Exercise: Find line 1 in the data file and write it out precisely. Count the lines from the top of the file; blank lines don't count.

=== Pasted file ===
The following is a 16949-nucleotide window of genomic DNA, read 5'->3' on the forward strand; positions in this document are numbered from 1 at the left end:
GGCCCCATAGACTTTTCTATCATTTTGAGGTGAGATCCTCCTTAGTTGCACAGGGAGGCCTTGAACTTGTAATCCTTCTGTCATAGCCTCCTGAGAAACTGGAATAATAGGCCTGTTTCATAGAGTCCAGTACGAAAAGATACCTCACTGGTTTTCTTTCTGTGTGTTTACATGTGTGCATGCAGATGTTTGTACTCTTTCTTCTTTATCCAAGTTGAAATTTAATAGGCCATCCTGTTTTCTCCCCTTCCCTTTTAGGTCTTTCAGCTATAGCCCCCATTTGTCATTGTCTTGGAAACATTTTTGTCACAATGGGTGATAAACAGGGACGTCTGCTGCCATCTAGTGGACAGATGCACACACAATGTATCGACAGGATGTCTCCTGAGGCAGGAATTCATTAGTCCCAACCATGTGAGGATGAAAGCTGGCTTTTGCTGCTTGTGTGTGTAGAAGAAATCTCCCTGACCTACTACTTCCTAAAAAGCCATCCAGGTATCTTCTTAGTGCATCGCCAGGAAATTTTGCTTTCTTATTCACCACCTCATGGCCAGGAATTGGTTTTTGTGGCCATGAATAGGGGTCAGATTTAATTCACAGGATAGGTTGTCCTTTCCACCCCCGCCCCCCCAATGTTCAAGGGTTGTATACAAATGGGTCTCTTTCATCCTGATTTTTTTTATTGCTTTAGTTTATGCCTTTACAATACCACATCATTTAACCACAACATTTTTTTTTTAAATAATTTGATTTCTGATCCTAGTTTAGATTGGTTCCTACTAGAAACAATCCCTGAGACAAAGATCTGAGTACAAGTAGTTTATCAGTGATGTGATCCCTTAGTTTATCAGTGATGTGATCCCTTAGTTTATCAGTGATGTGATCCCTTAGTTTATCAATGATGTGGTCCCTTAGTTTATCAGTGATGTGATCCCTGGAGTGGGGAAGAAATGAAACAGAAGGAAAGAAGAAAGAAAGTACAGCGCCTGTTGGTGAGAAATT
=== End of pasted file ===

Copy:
The following is a 16949-nucleotide window of genomic DNA, read 5'->3' on the forward strand; positions in this document are numbered from 1 at the left end: